"If evangelicals are lining up on the border with Bibles, they are about the only group in Korea that is ready to help inside the North," says a US diplomat. "I don't see a lot of other groups doing very much."

Hang Soon Po, who heads the North ministry project at Full Gospel, says it is difficult to conduct outreach to the North. Unofficially, Full Gospel tries to support North Koreans ready to take the risky step of reentering their country, and ministering inside the North. But so far only a handful have tried. "It is difficult to do missionary work in the North, but some do," Hang says. "We have lost about four that way," meaning they disappeared.

Hang's group shares a simple logic: Kim Jong Il must open his country, because he can't keep it shut forever in today's interdependent world. "We feel strongly that the North will fall. It is evil, and the evil will go."

The subject is extremely sensitive. South Korea has officially de-emphasized conditions in the North, concerned that too much finger pointing could endanger a fragile rapprochement between the Koreas. The national human rights commissioner, in testimony before the South Korean parliament in April, stated he had "no details" about rights violations in the Kim Jong Il regime. Also, many South Koreans who support unification prefer that it not take place any time soon - since the cost of rebuilding the North could set the South back several years economically.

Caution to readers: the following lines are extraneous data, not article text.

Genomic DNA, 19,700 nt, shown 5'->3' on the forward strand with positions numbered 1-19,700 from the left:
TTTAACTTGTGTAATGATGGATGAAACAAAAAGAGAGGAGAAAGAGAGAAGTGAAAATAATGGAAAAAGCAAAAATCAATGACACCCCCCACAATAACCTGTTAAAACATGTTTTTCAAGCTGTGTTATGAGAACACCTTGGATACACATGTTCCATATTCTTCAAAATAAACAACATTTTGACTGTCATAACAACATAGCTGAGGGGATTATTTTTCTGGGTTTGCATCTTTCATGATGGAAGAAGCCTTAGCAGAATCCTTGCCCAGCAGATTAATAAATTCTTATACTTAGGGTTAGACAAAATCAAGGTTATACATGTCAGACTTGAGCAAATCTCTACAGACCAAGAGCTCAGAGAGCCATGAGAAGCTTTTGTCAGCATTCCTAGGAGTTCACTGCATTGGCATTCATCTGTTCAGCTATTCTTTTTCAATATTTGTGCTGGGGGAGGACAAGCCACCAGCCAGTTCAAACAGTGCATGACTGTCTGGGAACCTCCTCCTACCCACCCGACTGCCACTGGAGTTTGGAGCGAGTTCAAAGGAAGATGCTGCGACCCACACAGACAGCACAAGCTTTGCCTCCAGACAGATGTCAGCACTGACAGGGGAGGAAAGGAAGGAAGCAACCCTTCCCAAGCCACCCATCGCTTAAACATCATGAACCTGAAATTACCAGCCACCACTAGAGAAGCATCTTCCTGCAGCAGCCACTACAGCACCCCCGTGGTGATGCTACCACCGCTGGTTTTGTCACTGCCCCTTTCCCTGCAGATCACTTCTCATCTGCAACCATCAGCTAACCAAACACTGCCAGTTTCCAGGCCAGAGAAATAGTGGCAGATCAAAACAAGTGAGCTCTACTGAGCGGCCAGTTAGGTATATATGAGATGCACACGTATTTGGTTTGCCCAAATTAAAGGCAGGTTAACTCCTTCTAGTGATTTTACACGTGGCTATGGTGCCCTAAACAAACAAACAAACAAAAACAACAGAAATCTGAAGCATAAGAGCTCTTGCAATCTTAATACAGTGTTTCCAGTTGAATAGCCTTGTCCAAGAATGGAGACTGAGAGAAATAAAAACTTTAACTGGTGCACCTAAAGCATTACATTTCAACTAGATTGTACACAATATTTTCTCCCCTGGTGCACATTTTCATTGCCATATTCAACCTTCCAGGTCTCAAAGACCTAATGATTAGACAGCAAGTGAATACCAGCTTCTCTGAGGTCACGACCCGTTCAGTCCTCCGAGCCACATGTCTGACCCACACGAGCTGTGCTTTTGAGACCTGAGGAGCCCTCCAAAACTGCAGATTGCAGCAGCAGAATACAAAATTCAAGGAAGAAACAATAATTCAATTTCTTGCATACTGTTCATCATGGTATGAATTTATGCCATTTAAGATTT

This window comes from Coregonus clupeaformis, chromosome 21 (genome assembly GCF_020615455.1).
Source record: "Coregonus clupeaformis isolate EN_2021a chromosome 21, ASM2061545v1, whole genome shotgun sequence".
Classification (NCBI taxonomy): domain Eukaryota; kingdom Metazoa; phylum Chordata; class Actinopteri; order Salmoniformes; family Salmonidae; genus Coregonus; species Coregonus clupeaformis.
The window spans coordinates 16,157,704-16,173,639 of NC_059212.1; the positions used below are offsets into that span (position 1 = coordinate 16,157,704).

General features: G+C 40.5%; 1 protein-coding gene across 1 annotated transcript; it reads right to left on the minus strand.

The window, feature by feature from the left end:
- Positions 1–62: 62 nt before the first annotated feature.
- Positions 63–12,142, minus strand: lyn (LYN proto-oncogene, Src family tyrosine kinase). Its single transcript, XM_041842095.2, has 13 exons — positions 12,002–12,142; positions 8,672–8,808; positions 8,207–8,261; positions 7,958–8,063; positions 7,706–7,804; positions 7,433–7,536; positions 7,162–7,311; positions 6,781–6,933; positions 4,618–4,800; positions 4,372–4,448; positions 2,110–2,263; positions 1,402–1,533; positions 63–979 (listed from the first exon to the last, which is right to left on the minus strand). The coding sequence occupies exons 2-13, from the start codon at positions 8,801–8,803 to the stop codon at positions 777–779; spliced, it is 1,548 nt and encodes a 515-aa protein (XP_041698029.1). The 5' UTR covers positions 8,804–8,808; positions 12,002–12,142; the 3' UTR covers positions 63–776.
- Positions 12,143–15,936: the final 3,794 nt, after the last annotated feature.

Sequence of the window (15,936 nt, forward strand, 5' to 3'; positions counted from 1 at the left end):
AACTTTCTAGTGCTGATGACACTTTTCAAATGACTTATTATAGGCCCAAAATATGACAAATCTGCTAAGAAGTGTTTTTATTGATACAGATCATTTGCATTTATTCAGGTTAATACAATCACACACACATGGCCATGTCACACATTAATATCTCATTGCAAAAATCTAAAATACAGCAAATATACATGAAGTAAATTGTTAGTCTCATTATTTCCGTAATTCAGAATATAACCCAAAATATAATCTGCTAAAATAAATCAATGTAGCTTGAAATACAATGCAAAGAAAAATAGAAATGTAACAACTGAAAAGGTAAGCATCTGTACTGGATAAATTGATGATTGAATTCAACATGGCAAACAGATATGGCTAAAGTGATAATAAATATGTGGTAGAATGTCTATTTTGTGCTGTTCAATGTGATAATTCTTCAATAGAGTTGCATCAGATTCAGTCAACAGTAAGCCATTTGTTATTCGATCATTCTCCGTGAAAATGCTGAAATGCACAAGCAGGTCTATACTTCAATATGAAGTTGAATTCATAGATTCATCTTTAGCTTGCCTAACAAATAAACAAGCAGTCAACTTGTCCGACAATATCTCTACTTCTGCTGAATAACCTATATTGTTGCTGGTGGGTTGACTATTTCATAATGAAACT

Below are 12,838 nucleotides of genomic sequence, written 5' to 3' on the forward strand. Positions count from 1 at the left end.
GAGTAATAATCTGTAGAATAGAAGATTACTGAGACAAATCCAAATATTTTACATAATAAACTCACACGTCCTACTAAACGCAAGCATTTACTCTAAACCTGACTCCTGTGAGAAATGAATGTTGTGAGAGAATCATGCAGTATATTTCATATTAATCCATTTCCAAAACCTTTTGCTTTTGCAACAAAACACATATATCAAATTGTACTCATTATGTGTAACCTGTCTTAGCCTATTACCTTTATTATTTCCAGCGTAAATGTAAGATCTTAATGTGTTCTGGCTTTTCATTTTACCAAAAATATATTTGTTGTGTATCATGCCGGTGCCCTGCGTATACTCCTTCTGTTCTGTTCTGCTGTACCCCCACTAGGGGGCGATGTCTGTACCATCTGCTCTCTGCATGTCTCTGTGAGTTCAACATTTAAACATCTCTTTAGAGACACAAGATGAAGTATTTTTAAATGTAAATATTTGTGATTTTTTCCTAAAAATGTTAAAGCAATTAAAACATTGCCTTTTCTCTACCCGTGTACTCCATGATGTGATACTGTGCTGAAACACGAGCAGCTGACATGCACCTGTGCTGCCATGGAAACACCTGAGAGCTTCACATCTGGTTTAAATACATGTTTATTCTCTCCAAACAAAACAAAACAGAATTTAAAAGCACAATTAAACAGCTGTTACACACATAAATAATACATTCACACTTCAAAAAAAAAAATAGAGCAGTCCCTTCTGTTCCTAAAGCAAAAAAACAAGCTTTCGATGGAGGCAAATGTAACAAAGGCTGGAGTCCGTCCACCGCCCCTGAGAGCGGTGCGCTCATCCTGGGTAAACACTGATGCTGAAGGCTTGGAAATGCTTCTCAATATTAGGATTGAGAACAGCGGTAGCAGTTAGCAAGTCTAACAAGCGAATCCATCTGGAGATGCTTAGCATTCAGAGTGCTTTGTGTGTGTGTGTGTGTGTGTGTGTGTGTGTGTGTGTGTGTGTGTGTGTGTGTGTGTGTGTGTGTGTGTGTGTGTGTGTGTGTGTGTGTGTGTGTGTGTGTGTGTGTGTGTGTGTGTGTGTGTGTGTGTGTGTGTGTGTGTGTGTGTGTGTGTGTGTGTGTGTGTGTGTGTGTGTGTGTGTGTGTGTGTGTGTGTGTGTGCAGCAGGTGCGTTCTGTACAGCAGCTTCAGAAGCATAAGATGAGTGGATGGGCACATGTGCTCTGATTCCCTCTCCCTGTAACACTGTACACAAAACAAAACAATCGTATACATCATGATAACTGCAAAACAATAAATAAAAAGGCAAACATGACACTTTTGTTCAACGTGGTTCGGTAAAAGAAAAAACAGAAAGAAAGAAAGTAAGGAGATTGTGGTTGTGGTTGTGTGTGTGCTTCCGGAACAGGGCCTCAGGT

"The churches here constitute the cutting edge of those facing the realities of unification," says Tim Peters, a Christian aid organizer. "They help refugees, raise money, send aid; they are way ahead of the government."

To the degree that Mr. Kim may ever worry about his people worshiping something other than himself, some Western diplomats feel he might someday worry about groups like the Full Gospel Church.

For reasons of temperament and history, local pastors say, Koreans seem especially attracted to expressive group- oriented Christianity. Sociologists say as many as 40 percent of Koreans may have some connections to the faith.

At night, visitors to Seoul can walk through any neighborhood and see dozens of red neon crosses dotting the skyline.

"Koreans love to join groups, and Korean men love to lead groups," says an American lawyer here. "Every Korean guy wants to be a leader, so you get a lot of small churches."

This is not a new phenomenon. At the turn of the century, Korea was considered such a fertile ground for missionaries that Pyongyang itself was widely known as "Asia's little Jerusalem."

Leaders here say that while their message is tailored for a Korean audience, they sometimes borrow from American evangelical techniques of organizing. Though officially apolitical, evangelicals do represent a strong "pro-America" faction in the South. Last January, as the streets of Seoul began to fill with younger Koreans protesting American troops here, Cho took the unusual step of filling the Seoul City Hall square with 30,000 evangelicals who supported US troops, and prayed for the denuclearization of the peninsula.